The malice of old enemies pursued him into James I’s reign. After William Morgan’s death his daughter’s guardian, William Warren of Trewern (Nevern), brought against Stepneth five Star Chamber suits and one in the Exchequer, reviving the old quarrel about Haverfordwest mills and the settlement of Sir John Perrot’s estate, and impugning Stepneth’s conduct as sheriff in 1604-5. Stepneth riposted by prosecuting one of Warren’s backers for perjury. He was also able to gloat over Warren’s discomfiture when at the beginning of the second session of Parliament the latter was reprimanded at the bar of the House for serving a process on Stepneth after his election. Warren’s plea that he supposed Stepneth’s duties as sheriff would keep him from the House, as they had done in the preceding session, is belied by the fact that in the course of that session he had sat on the committee for the bill on scandalous ministers—a subject on which he spoke again in May 1606.10

He did not long survive the dissolution of Parliament. In his will, dated 30. Apr. 1611, proved 19 Nov. the same year, apart from provision for his sons and daughters, he left £5 for charitable uses in each of the parishes of St. Albans, Hertford, Carmarthen and Haverfordwest; £1 for the repair of St. David’s cathedral; and £2 to the parish church of Prendergast. The Stepneys (as they came to call themselves) remained a force in the politics of Pembrokeshire until in the eighteenth century they disposed of their estates there, and afterwards in the politics of Carmarthenshire and Monmouthshire until the male line died out in 1825.11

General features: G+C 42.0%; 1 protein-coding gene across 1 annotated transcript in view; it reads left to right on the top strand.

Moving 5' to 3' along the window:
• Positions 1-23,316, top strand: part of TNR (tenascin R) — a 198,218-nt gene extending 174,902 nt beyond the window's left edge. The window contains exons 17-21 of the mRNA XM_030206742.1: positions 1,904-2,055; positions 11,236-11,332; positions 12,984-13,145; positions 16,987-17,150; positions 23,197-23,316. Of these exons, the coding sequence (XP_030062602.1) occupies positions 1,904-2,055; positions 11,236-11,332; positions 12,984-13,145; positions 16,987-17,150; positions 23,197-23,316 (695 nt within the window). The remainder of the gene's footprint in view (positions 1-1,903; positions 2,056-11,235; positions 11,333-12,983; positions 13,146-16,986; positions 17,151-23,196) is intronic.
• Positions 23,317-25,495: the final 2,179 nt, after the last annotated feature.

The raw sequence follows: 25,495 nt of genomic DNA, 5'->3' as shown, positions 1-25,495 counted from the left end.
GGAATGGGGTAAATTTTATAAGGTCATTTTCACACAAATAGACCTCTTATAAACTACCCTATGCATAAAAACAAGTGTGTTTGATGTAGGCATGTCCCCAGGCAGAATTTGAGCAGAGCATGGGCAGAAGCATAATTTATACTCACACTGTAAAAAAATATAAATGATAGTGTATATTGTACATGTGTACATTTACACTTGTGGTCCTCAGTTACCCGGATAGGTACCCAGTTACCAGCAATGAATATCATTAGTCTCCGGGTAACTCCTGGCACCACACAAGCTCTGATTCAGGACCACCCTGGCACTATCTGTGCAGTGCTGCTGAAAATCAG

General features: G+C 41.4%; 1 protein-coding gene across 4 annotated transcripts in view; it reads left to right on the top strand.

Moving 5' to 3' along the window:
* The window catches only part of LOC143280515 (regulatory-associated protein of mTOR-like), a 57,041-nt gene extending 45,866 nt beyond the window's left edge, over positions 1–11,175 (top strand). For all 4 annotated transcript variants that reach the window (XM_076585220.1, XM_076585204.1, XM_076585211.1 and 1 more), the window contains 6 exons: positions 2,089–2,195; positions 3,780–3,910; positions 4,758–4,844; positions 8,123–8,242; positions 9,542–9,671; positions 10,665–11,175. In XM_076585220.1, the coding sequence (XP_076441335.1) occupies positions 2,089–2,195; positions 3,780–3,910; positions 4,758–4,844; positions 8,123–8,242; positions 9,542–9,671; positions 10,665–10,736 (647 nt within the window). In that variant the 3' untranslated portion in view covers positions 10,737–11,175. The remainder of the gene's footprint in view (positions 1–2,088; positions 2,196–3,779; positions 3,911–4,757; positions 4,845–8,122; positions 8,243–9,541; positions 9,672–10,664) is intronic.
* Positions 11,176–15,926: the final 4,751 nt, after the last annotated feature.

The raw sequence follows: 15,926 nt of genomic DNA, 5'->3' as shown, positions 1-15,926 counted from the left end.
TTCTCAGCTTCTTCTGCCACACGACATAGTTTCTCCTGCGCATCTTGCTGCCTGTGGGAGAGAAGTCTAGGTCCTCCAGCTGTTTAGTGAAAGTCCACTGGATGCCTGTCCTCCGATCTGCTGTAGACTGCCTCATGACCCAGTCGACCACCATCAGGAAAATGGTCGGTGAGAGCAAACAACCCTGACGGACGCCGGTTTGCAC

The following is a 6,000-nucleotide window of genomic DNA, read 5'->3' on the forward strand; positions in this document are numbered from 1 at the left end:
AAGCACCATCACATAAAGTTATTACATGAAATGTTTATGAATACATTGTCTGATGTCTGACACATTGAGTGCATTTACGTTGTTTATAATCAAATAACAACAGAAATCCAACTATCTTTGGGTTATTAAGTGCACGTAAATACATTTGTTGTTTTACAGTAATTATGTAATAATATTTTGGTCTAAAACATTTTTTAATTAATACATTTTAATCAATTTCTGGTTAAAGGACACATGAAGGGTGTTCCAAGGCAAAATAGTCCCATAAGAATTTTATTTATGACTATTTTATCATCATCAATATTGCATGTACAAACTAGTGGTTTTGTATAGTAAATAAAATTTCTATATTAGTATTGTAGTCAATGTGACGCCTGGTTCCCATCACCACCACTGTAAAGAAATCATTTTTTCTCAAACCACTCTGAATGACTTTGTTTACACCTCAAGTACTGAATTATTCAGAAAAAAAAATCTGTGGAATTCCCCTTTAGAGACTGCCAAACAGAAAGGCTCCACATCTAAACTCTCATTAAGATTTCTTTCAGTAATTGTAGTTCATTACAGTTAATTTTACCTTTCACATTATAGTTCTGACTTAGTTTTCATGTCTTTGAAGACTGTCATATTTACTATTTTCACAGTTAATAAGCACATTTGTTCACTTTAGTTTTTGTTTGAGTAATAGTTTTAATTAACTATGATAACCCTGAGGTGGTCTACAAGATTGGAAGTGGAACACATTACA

Ref Volumes: 1558-1603

Author: A.H.D.


  • 1. West Wales Hist. Recs. vii. 118-20; Dwnn, Vis. Wales, i. 135, 180; DWB, 924. The matriculation date is taken from Biog. Reg. Christ’s Coll. ed. Peile, i. 51.
  • 2. West Wales Hist. Recs. loc. cit.; Add. Chart 39994; Lansd. 53, f. 182; 156, f. 366; Exchequer, ed. E. G. Jones (Univ. Wales Bd. of Celtic Studies, Hist. and Law ser. iv), 90; Flenley, Cal. Reg. Council, Marches of Wales, 126, 140, 236; Harl. 6993, f. 116; Arch. Camb. (ser. 3), xi. 123, 130; xii. 324, 481-4; APC, xxxii. 282.
  • 3. Trans. Carm. Antiq. Soc. x. 58, 84.
  • 4. West Wales Hist. Recs. vii. 118-20; PCC 87 Wood; Arch. Camb. (ser. 2) v. 35-8.
  • 5. APC, viii. 51-2, 190-1; Flenley, 63-4.
  • 6. EHR, lxi. 18-27; Neale, Commons, 255-60; HMC Bath, v. 263; Arch. Camb. (ser. 5), xiii. 193-211; CJ, i. 115; D’Ewes, 348, 350.
  • 7. G. Williams, Bywyd ac amserau ’r Esgob Richard Davies, 67; Neale, 256, 257; Add. Chart 32973; Exchequer, ed. T. I. J. Jones (Univ. Wales Bd. of Celtic Studies, Hist. and Law ser. xv), 291; Exchequer, ed. E. G. Jones (same ser. iv), 297-8, 300-1; West Wales Hist. Recs. vii. 122-4.
  • 8. Harl. Chart 83 H16; West Wales Hist. Recs. vii. 122-4; G. Williams, 66; Exchequer, ed. E. G. Jones, 38, 305; HMC Hatfield, iv. 279-84.
  • 9. Add. Chart 1861; Lansd. 53, f. 182; Exchequer, ed. E. G. Jones, 122, 309-10; Arch. Camb. (ser. 2), v. 33-41; CSP Dom. 1598-1601, pp. 267-8, 309; HMC Hatfield, xvii. 485.
  • 10. Star Chamber, ed. Edwards (Univ. Wales Bd. of Celtic Studies, Hist. and Law ser. i), 210-12; Exchequer, ed. T. I. J. Jones, 291, 294; CJ, i. 237; 313; R. Bowyer, Diary, ed. Wilson, 37, 45-6.
  • 11. PCC 87 Wood; DWB, 924.